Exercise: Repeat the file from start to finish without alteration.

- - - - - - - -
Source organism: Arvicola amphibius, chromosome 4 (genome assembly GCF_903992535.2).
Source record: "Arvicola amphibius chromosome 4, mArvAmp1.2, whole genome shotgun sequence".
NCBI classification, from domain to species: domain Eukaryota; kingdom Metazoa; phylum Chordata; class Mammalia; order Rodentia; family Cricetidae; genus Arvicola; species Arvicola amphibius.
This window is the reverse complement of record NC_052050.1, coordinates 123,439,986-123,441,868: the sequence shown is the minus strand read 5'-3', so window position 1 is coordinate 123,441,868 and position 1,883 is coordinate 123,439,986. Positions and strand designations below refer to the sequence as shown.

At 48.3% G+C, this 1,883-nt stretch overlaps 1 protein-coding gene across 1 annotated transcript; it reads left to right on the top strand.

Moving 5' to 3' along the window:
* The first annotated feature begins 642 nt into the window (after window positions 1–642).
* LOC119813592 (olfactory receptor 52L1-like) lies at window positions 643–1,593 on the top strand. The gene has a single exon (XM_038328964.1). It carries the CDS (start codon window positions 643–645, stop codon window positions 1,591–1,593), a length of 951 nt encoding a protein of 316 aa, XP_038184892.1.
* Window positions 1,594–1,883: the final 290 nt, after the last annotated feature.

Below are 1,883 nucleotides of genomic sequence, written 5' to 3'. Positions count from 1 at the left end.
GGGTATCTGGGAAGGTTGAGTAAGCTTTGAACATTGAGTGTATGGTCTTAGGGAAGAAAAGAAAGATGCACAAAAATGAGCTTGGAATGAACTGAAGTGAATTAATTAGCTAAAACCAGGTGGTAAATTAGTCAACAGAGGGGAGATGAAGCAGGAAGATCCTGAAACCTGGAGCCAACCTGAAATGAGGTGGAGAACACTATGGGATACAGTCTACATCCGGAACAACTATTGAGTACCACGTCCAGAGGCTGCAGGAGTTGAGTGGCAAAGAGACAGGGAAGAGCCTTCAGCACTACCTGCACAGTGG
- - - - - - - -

Source organism: Arvicola amphibius, chromosome 4 (genome assembly GCF_903992535.2).
Source record: "Arvicola amphibius chromosome 4, mArvAmp1.2, whole genome shotgun sequence".
NCBI classification, from domain to species: domain Eukaryota; kingdom Metazoa; phylum Chordata; class Mammalia; order Rodentia; family Cricetidae; genus Arvicola; species Arvicola amphibius.
This window is the reverse complement of record NC_052050.1, coordinates 123,439,986-123,441,868: the sequence shown is the minus strand read 5'-3', so window position 1 is coordinate 123,441,868 and position 1,883 is coordinate 123,439,986. Positions and strand designations below refer to the sequence as shown.

At 48.3% G+C, this 1,883-nt stretch overlaps 1 protein-coding gene across 1 annotated transcript; it reads left to right on the top strand.

Moving 5' to 3' along the window:
* The first annotated feature begins 642 nt into the window (after window positions 1–642).
* LOC119813592 (olfactory receptor 52L1-like) lies at window positions 643–1,593 on the top strand. The gene has a single exon (XM_038328964.1). It carries the CDS (start codon window positions 643–645, stop codon window positions 1,591–1,593), a length of 951 nt encoding a protein of 316 aa, XP_038184892.1.
* Window positions 1,594–1,883: the final 290 nt, after the last annotated feature.

Below are 1,883 nucleotides of genomic sequence, written 5' to 3'. Positions count from 1 at the left end.
GGGTATCTGGGAAGGTTGAGTAAGCTTTGAACATTGAGTGTATGGTCTTAGGGAAGAAAAGAAAGATGCACAAAAATGAGCTTGGAATGAACTGAAGTGAATTAATTAGCTAAAACCAGGTGGTAAATTAGTCAACAGAGGGGAGATGAAGCAGGAAGATCCTGAAACCTGGAGCCAACCTGAAATGAGGTGGAGAACACTATGGGATACAGTCTACATCCGGAACAACTATTGAGTACCACGTCCAGAGGCTGCAGGAGTTGAGTGGCAAAGAGACAGGGAAGAGCCTTCAGCACTACCTGCACAGTGG